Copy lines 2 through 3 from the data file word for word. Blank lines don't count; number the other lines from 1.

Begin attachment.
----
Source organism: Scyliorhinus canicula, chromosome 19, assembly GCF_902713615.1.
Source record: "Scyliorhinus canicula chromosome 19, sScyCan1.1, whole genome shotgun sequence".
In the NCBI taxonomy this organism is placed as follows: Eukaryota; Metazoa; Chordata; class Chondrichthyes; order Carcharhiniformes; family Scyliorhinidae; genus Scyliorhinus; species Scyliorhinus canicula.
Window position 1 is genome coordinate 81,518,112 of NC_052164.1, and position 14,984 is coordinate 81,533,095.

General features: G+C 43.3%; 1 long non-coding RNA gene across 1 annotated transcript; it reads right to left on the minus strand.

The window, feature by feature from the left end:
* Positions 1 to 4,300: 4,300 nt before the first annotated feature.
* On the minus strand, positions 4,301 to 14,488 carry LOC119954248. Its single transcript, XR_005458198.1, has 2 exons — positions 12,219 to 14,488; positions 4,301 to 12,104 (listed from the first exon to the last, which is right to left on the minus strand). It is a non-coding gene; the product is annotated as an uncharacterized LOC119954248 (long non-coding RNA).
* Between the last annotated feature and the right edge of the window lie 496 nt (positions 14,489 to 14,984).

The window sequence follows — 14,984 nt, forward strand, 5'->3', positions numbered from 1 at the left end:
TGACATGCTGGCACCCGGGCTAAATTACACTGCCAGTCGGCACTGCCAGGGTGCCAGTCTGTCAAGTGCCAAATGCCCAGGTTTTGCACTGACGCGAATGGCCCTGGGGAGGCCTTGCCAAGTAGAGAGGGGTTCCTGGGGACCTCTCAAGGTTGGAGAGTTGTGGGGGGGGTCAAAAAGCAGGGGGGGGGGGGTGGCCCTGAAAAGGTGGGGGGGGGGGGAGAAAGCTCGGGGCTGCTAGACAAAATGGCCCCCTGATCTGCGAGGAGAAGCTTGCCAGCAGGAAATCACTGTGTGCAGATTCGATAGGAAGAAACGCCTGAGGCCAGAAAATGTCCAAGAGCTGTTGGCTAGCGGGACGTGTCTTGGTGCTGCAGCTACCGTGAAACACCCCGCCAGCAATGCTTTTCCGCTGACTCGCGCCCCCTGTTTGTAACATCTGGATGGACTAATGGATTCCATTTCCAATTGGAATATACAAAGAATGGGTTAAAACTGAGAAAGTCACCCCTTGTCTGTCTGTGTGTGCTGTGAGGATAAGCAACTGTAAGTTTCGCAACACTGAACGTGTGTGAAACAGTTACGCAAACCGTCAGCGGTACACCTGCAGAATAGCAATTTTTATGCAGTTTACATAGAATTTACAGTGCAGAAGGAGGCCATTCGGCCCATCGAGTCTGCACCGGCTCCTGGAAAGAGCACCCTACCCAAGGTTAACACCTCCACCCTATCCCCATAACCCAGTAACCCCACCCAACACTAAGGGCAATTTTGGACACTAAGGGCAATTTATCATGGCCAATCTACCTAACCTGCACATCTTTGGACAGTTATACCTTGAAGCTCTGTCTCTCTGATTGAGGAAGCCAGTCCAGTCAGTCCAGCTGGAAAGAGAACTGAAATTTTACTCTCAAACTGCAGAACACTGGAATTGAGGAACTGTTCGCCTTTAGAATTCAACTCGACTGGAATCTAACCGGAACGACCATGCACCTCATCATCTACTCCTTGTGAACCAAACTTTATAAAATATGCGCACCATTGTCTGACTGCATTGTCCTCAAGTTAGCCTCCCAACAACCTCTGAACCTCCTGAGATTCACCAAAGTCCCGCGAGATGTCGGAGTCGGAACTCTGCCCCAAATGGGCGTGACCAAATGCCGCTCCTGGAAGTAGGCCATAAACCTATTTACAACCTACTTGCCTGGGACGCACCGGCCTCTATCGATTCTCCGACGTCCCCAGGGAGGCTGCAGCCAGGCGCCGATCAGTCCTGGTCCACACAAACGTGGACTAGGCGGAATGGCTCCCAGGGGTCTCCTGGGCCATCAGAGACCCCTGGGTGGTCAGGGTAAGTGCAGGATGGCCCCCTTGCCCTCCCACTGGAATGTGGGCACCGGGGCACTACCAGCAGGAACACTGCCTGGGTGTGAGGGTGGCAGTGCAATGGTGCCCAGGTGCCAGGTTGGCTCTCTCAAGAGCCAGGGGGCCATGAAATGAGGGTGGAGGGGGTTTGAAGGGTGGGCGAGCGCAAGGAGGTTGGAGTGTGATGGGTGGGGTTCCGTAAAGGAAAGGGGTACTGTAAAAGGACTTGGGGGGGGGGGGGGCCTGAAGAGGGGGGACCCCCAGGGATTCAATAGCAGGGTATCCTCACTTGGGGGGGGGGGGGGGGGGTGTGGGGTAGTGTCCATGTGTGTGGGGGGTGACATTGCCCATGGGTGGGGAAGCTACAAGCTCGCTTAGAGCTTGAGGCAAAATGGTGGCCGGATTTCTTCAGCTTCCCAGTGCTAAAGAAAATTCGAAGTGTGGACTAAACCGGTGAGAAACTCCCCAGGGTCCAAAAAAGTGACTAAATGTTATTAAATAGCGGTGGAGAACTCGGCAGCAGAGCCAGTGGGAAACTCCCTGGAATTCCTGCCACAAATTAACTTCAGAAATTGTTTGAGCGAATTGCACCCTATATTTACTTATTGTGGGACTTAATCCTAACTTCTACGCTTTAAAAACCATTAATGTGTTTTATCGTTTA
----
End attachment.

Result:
Source record: "Scyliorhinus canicula chromosome 19, sScyCan1.1, whole genome shotgun sequence".
In the NCBI taxonomy this organism is placed as follows: Eukaryota; Metazoa; Chordata; class Chondrichthyes; order Carcharhiniformes; family Scyliorhinidae; genus Scyliorhinus; species Scyliorhinus canicula.